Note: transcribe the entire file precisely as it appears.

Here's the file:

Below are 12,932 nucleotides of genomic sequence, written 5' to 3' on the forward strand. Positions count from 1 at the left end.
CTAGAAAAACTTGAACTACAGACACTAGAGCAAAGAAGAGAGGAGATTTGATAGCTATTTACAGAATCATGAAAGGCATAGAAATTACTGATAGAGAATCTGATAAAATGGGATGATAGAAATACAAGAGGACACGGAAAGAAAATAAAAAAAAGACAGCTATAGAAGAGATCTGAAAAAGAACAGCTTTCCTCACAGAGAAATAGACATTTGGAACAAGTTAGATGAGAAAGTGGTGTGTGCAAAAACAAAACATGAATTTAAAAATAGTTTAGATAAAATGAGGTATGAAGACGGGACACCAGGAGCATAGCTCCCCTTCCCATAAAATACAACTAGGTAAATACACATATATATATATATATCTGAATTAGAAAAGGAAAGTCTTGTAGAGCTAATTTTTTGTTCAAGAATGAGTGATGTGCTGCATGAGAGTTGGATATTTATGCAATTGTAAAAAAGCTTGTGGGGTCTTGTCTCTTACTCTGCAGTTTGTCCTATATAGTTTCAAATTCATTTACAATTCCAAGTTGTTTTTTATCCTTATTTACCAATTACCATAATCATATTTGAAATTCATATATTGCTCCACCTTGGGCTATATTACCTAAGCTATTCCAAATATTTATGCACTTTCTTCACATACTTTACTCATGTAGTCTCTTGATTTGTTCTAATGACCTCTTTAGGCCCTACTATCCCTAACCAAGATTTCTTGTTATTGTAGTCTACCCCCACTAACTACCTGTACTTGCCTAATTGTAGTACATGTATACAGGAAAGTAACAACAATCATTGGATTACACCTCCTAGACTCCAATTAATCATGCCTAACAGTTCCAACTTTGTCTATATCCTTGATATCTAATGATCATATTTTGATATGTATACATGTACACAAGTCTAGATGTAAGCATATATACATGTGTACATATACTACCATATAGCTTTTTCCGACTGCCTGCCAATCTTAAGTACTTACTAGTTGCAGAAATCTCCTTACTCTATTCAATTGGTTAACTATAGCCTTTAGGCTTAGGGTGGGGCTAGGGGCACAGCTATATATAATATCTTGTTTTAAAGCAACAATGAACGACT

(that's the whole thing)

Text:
Below are 12,932 nucleotides of genomic sequence, written 5' to 3' on the forward strand. Positions count from 1 at the left end.
CTAGAAAAACTTGAACTACAGACACTAGAGCAAAGAAGAGAGGAGATTTGATAGCTATTTACAGAATCATGAAAGGCATAGAAATTACTGATAGAGAATCTGATAAAATGGGATGATAGAAATACAAGAGGACACGGAAAGAAAATAAAAAAAAGACAGCTATAGAAGAGATCTGAAAAAGAACAGCTTTCCTCACAGAGAAATAGACATTTGGAACAAGTTAGATGAGAAAGTGGTGTGTGCAAAAACAAAACATGAATTTAAAAATAGTTTAGATAAAATGAGGTATGAAGACGGGACACCAGGAGCATAGCTCCCCTTCCCATAAAATACAACTAGGTAAATACACATATATATATATATATCTGAATTAGAAAAGGAAAGTCTTGTAGAGCTAATTTTTTGTTCAAGAATGAGTGATGTGCTGCATGAGAGTTGGATATTTATGCAATTGTAAAAAAGCTTGTGGGGTCTTGTCTCTTACTCTGCAGTTTGTCCTATATAGTTTCAAATTCATTTACAATTCCAAGTTGTTTTTTATCCTTATTTACCAATTACCATAATCATATTTGAAATTCATATATTGCTCCACCTTGGGCTATATTACCTAAGCTATTCCAAATATTTATGCACTTTCTTCACATACTTTACTCATGTAGTCTCTTGATTTGTTCTAATGACCTCTTTAGGCCCTACTATCCCTAACCAAGATTTCTTGTTATTGTAGTCTACCCCCACTAACTACCTGTACTTGCCTAATTGTAGTACATGTATACAGGAAAGTAACAACAATCATTGGATTACACCTCCTAGACTCCAATTAATCATGCCTAACAGTTCCAACTTTGTCTATATCCTTGATATCTAATGATCATATTTTGATATGTATACATGTACACAAGTCTAGATGTAAGCATATATACATGTGTACATATACTACCATATAGCTTTTTCCGACTGCCTGCCAATCTTAAGTACTTACTAGTTGCAGAAATCTCCTTACTCTATTCAATTGGTTAACTATAGCCTTTAGGCTTAGGGTGGGGCTAGGGGCACAGCTATATATAATATCTTGTTTTAAAGCAACAATGAACGACT